As such there will be a negative influence over any genuine external (not recycled Ukrainian offshore) corporate FDI into Ukraine.  Trust is a requirement, and trust will not be forthcoming when previous agreements are not honored.

The already unrealistic expectations of privatisation during 2018, (without internal attempts at sabotage of which there appears to be more and more evidence thereof),  will not be met in such an atmosphere – no differently to 2015, 2016 and 2017 privatisation failures.

The Ukrainian constituency will have no trust in an anti-corruption court that those who bailed out Ukraine during its time of absolute need also have no faith in.  Ultimately it would be a vote loser and not a vote winner for The Bankova with such a perception (despite the fact that if and when the court comes into existence it will clearly not be fully functioning until 2020, thus after the next presidential and Verkhonva Rada elections).

Perhaps simply far too politically costly home and abroad to leave the Draft Law as it currently reads?

Yet nothing can be allowed to rock the domestic boat of vested interests either – for the majority of those vested interests will have to align with the current president for him to be reelected – and there are assurances to be given (or threats to be made) for that to happen.

Time will tell just how quickly Messrs Kolomoisky, Bogolyubov and senior PrivatBank officials face criminal investigation for what the NBU has stated is a $5.5 Billion fraud and money laundering “shadow banking” operation per a Kroll report.  How much does President Poroshenko need to keep Mr Kolomoisky (or his media) on side vis a vis any timely prosecution?  What assurances could be given?

Can sufficient number of the 400 individual law suits filed by Mr Kolomoisky (and others) surrounding PrivatBank find their way to a “sympathetic judge” (or several) in order to frustrate criminal prosecution?  After all the entire point of 400 separate law suits is that some will almost assuredly find a “sympathetic judge” somewhere in the system, with the added bonus of causing a due process bottleneck.  Years of civil litigation regardless of criminal investigations.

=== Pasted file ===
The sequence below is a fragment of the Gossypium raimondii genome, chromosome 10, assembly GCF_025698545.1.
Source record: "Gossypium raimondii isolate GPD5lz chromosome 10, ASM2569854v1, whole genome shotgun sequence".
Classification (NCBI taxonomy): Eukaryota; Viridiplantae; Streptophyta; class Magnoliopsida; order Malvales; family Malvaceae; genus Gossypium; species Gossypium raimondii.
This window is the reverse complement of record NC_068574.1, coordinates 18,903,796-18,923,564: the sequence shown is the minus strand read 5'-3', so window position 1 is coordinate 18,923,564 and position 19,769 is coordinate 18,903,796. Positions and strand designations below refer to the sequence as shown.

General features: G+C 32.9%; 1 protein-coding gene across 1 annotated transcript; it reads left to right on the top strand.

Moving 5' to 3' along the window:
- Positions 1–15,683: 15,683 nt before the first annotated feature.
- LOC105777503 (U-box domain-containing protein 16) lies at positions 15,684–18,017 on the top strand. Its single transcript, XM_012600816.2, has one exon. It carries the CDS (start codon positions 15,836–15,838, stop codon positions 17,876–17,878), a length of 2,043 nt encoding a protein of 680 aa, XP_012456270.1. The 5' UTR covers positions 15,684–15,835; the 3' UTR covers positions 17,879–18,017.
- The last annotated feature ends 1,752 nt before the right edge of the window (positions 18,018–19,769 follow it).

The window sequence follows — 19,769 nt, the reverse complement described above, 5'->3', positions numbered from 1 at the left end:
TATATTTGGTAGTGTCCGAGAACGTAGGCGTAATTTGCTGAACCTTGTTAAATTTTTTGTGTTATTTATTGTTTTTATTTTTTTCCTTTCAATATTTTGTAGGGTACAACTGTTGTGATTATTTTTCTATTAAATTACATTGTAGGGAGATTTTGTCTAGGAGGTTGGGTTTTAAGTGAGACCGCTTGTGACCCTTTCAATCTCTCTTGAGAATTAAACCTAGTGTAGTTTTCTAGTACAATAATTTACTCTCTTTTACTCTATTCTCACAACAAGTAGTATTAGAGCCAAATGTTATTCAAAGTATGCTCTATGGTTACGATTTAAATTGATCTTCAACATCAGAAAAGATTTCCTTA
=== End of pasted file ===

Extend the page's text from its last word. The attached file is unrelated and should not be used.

Ergo, to insure the anti-corruption court is not functional before the 2019 elections are completed, time must be wasted while simultaneously giving the impression that something is being done.

Thus there is a reasonable chance that the Draft Law will be changed during this political theatre.

The Bankova may decide to withdraw the Draft Bill.  It will then take its time submitting another one in order to run down the clock.

A swifter approach perhaps, would be to make the necessary amendments within the Verkhovna Rada – or perhaps not.

The Bankova has sufficient influence within the relevant Verkhovna Rada committees to make that a slow process, notwithstanding delaying its subsequent submission for the parliamentary agenda and any plenary vote.

The entire legislative process within the Verkhovna Rada has to be strung out for as long as possible.

Thereafter the selection process too must also drag on.

This will be one of the most important legislative acts of the year (although perhaps the most interesting for defence and national security wonks will be the creation of the National Bureau of Financial Security – for that will probably herald the long awaited and very necessary reform of the SBU).

The question is when this year the law will finally be passed – and subsequently just how snugly it will fit with the Venice Commission Opinion as well as the expectations of, and perceived commitments to, external supporters and international institutions.